3.3.2 Ordinal Scale
Ordinal scale arranges objects or alternatives according to their magnitude (Zikmund, 2003). In addition, it not only categorizes the variable in such a way as to denote differences among the various categories, it also rank-orders the categories in some meaningful way. With any variable for which the categories are to be ordered according to some preference, the ordinal scale would be used. The preference would be ranked and numbered 1, 2, and so on (Sekaran, 2003). For instance, our questionnaire use of ordinal scale is age.
3.3.3 Interval Scale
Interval scale allows us to perform certain arithmetical operations on the data collected from the respondents (Sekaran, 2003). It does not only indicate order, it measures order (or distance) in units of equal intervals. The location of the zero point is arbitrary (Zikmund, 2003). It helps us to compute means and standard deviations of the response on the variables. In other words, interval scale not only groups individuals according to certain categories but it also measures the magnitude of the differences in the preferences among the individuals. For example, interval scale found in our questionnaire is Likert scale.
The whole study took about five months to complete with the effort contributed by each members and guidance from research supervisor. First of all, we took nearly one month to search for information before deciding on the research topic. We found relevant information from all kinds of sources such as online databases, journals and articles from university’s library, internet web site and etc. Relevant information are then gathered and referred to our supervisor for clarification.
After confirming the research topic, several discussions have been held between team members and supervisor in refining the research topic, formed research objectives and hypotheses. Relevant information we gathered earlier are used in constructing chapter two which is literature review. After we determine on our target sample, questionnaire was formed in around one week time. 30 sets of pre-tested questionnaire are then distributed to lecturers in private higher education institutions. Before the respondents start filling up the questionnaires, the responsible team member gave a brief but precise explanation on the purpose of the study. This is to give the respondents an idea of what this research is all about, thus higher accuracy of data would be produced. The questionnaires were self-administrated with minimal assistance from the team members. Based on the feedback received from the 30 sets of pre-tested questionnaire, reliability test are then conducted and adequate amendments are made to the questionnaire.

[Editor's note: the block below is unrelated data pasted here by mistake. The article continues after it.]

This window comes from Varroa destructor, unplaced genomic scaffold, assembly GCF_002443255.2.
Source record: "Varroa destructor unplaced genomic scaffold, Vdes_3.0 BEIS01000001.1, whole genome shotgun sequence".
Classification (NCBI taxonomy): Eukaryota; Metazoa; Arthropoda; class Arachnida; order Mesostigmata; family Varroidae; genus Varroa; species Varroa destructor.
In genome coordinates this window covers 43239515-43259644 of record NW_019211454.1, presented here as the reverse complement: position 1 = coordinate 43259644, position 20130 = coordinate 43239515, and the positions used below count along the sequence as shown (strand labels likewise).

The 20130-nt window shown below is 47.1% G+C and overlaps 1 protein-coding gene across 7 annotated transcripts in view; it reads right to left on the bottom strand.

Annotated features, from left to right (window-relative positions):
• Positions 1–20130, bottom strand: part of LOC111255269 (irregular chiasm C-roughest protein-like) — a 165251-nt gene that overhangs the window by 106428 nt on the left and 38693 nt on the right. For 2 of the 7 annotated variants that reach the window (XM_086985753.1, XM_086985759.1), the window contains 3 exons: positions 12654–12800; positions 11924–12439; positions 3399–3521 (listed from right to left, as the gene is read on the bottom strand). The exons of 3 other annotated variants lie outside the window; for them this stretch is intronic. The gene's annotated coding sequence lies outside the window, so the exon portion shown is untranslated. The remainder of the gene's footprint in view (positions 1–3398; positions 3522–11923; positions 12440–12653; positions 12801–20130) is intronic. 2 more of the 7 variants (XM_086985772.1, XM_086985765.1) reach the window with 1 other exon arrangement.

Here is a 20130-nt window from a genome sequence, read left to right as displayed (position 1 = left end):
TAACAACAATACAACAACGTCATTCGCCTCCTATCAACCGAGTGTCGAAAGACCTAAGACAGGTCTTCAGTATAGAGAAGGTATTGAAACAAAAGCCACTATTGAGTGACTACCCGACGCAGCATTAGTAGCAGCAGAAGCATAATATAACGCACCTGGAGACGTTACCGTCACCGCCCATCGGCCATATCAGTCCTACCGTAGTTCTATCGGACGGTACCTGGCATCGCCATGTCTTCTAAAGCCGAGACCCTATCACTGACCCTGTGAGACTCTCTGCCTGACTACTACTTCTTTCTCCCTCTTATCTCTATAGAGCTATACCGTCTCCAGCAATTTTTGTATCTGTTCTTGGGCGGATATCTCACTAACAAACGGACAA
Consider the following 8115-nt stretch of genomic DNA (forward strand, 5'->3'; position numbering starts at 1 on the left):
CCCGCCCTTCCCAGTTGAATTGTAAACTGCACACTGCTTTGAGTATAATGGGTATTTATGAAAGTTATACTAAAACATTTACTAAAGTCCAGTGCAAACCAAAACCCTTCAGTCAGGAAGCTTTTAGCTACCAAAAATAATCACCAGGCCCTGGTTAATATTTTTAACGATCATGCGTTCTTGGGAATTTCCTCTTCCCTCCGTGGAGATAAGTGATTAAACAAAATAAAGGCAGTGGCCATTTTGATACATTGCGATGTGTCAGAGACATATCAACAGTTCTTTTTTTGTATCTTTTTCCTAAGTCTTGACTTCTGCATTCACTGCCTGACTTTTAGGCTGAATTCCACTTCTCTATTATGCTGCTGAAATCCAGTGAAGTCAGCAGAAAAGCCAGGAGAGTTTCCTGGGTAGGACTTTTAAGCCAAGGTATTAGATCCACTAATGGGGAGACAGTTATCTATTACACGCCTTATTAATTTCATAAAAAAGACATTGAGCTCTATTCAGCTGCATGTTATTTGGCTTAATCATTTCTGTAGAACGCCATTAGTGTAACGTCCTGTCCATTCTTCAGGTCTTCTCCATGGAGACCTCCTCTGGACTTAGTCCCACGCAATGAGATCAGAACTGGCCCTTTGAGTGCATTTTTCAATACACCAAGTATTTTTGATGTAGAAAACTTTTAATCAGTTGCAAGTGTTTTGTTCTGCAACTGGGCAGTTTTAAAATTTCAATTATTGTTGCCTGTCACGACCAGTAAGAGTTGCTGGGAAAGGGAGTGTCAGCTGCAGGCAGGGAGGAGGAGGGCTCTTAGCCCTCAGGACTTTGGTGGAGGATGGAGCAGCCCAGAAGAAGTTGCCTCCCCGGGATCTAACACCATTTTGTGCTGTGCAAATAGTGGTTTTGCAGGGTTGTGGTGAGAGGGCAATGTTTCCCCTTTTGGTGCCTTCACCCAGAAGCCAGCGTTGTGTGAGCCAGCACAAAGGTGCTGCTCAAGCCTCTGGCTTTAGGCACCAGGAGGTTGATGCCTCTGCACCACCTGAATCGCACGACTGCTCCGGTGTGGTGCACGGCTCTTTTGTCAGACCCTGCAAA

In one month time, a total of 100 sets of questionnaire are distributed to private higher education institution. All answered questionnaires are collected and results are being keyed into statistical software that is Statistical Software Package for Social Science (SPSS). Lastly, analyses were reported based on the results obtained and conclusions are drawn towards the study. Research report was successfully produced within the time frame as planned at earlier stage.
3.7 Data Analysis
According to Cooper and Schindler (2006), data analysis is defined as the process of editing and reducing accumulated data to a size that is manageable, easy to look for patterns in developing summaries and applying statistical techniques. As cited by Sekaran (2003), data analysis serves three objectives which are getting a feel for the data (descriptive analysis), testing the goodness of the data (scale measurement), and testing the hypotheses developed for the research (inferential analysis).
After completing the questionnaire survey and results are collected, the use of computer software to analyze the data is needed. The information collected from respondents will be edited and coded into useful to ensure the uniformity and completeness for data entry purpose. Malhotra and Peterson (2006) stated that data editing involves reviewing questionnaires to increase level of accuracy and precision. This can be done through screening completed questionnaires to ensure it is complete, consistent and legible.
Software Package for Social Sciences (SPSS) is the most widely used computer software to analyze data quickly and efficiently. Therefore, SPSS v16.0 was used in this research study in completing data analysis part. There are three types of analysis method to test on the research question of this study which are: (1) frequency analysis, (2) reliability analysis and (3) Pearson’s correlation coefficient.
3.7.1 Descriptive Statistic